Unlimited Usage Rights Are Forging A Golden Road To Better Client Relations In Advertising Photography
Photo, we’re not in Kansas anymore — the yellow brick road of the digital age now leads us all to a land overflowing with digital visual delights. And it’s time the advertising photography industry got the picture. So listen up, Scarecrow.
Here’s the reality: Anyone can take a picture and upload it in seconds, and rights-protected work is easy to access for free. The digital realm is full of imagery and equally full of people working on projects that require visual content. For these folks, a little flick of the right click, and—voilà! Their stuff can be good enough. But good enough is not what we want for our clients.
Yes, downloadable images of anything are all over the Internet for the taking. And while there are amazing lawyers out there who have dedicated their lives to protecting content, try as they might to end all photo filching once and for all, ain’t nobody got time for that! At least, not yet.
In the interim, then, should we accept that advertising photography has lost its artistic sacredness? “Good enough” work is captured in seconds on cell phones or downloaded in a flash. So, it’s all a done deal, right? Silly Cowardly Lion, no! Digital media is not the Wicked Witch of the West. Sure, decent pictures are everywhere. But great pictures take a little something else. A trip down the road of social media will demonstrate the point. And that’s where the temptation of point and click loses its power. Our creative is our ruby slippers.
We could almost say, then, that digital media is our Glinda the Good Witch, making us better photographers by raising the standard of what defines a work of art—and any real artist knows that raising the bar is always a great thing. Not to mention that we’re operating in a global advertising photography market estimated at $230.9 billion in 2013, which any real business owner would agree is a very great thing. The problem is many photographers and ad agencies have allowed the old-school business model to become the Little Darling, holding them back and squashing their creative mojo. What we have to remember is that, in the 20th century, print ads dominated the advertising world, and a publication’s use rights were generally restricted to a specific outlet or geographic location. So it made sense that photographers collected fees for individual images, each one licensed for a particular use. But then came the Internet, where photographs are displayed through almost countless channels, across international borders.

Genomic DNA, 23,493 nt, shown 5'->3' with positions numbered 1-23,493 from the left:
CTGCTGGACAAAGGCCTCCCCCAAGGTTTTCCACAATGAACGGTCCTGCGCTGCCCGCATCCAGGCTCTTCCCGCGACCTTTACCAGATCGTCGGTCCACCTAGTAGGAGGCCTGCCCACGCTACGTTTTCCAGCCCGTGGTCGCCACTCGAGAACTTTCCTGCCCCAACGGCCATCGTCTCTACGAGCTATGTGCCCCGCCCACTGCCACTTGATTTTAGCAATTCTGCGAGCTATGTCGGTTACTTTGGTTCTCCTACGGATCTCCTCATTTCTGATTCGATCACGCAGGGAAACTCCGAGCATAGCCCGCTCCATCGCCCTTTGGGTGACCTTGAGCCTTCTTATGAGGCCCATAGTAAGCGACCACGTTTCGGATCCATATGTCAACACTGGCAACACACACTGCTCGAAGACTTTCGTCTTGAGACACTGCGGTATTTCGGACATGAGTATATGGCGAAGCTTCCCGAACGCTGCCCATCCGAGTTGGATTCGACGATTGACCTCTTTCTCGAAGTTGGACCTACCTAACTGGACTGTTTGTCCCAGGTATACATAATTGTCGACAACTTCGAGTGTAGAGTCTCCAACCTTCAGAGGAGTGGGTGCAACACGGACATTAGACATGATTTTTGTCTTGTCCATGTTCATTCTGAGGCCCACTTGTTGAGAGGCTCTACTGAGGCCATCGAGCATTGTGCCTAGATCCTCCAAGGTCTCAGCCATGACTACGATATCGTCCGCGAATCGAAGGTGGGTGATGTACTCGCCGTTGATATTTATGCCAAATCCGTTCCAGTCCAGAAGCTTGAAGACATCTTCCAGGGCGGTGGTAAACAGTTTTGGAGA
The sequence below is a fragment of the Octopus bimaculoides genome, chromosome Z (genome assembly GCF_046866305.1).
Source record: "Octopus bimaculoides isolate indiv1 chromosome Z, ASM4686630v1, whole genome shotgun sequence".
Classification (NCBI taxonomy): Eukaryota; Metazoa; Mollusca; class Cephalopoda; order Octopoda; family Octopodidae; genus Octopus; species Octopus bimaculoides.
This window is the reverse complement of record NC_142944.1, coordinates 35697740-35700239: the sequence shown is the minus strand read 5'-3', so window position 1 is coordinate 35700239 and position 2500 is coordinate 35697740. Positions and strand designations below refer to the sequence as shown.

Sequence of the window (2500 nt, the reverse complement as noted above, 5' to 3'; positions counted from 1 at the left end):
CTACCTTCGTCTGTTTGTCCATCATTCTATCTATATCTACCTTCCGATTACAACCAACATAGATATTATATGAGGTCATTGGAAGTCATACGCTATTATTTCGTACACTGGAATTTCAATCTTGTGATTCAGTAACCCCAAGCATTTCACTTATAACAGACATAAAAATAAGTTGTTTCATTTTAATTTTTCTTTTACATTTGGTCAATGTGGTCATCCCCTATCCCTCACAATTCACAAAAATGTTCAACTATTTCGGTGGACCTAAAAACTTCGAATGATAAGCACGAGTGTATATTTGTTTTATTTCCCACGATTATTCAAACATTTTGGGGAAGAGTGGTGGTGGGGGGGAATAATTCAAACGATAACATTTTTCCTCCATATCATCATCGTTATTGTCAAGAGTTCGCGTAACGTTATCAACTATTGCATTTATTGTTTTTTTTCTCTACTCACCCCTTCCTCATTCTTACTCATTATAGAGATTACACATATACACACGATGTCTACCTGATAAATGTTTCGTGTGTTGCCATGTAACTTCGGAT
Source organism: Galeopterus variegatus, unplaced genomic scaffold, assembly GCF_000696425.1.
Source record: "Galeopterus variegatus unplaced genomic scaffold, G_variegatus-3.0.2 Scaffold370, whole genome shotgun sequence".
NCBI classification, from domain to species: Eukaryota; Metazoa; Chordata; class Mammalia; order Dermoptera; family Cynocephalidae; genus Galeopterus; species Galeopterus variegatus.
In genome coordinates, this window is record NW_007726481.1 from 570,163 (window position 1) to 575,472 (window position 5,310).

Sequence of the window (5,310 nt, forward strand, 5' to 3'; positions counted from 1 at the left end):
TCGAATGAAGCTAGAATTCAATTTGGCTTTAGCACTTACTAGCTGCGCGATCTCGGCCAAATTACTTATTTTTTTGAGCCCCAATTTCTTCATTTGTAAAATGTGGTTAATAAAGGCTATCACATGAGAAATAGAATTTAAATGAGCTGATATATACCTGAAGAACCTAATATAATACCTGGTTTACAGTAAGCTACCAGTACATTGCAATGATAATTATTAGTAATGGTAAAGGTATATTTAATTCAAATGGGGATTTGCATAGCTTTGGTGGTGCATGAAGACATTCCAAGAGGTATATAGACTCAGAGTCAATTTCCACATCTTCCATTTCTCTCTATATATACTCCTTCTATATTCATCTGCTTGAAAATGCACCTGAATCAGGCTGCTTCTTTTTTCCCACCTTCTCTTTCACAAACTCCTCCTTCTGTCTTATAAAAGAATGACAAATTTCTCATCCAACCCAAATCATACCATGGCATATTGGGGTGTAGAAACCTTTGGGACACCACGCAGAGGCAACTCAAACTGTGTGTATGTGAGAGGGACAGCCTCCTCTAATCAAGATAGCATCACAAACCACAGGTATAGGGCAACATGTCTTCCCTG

So, granted, the Web has made the advertising photography industry a tough place. It’s become difficult to determine and enforce the copyright usage boundaries of the photographs we create and sell. And the Internet has certainly added to the sprawling field of options out there. But I think we ought to start listening to the good witch: Stop focusing on the bottom line and start focusing on the creative. The ruby slippers will work.
As soon as it opened its doors in 2007, Echo-Factory, with its in-house photography studio, strapped on the slippers, taking a forward-thinking approach to managing the evolution in the business of pictures by offering clients unlimited usage rights to custom advertising photography the agency creates for campaigns. Echo-Factory President Michael Schaffer believes this is the simplest and best approach to meeting the challenge of change. He said, “This model allows Echo-Factory to focus on the creative — what we do best. It eliminates the hassle of contracts, and instead of concentrating on single-use images — and single-image customers — this agreement typically results in the production of a body of work over the course of a long-term relationship. Our clients get the most out of their investment, and we don’t have to spend time and money chasing our best work all over the Internet.”
Looking up the road, we see a highly competitive advertising Oz dominated by visual appeal. But have no fear, my pretties; the ruby slippers are within reach. Agencies in the advertising photography industry just need to spend their energies making outstanding images — an effort that will allow them to seamlessly adapt to the changing market and render them able to maintain the fine balance between profitability and the creation of great art.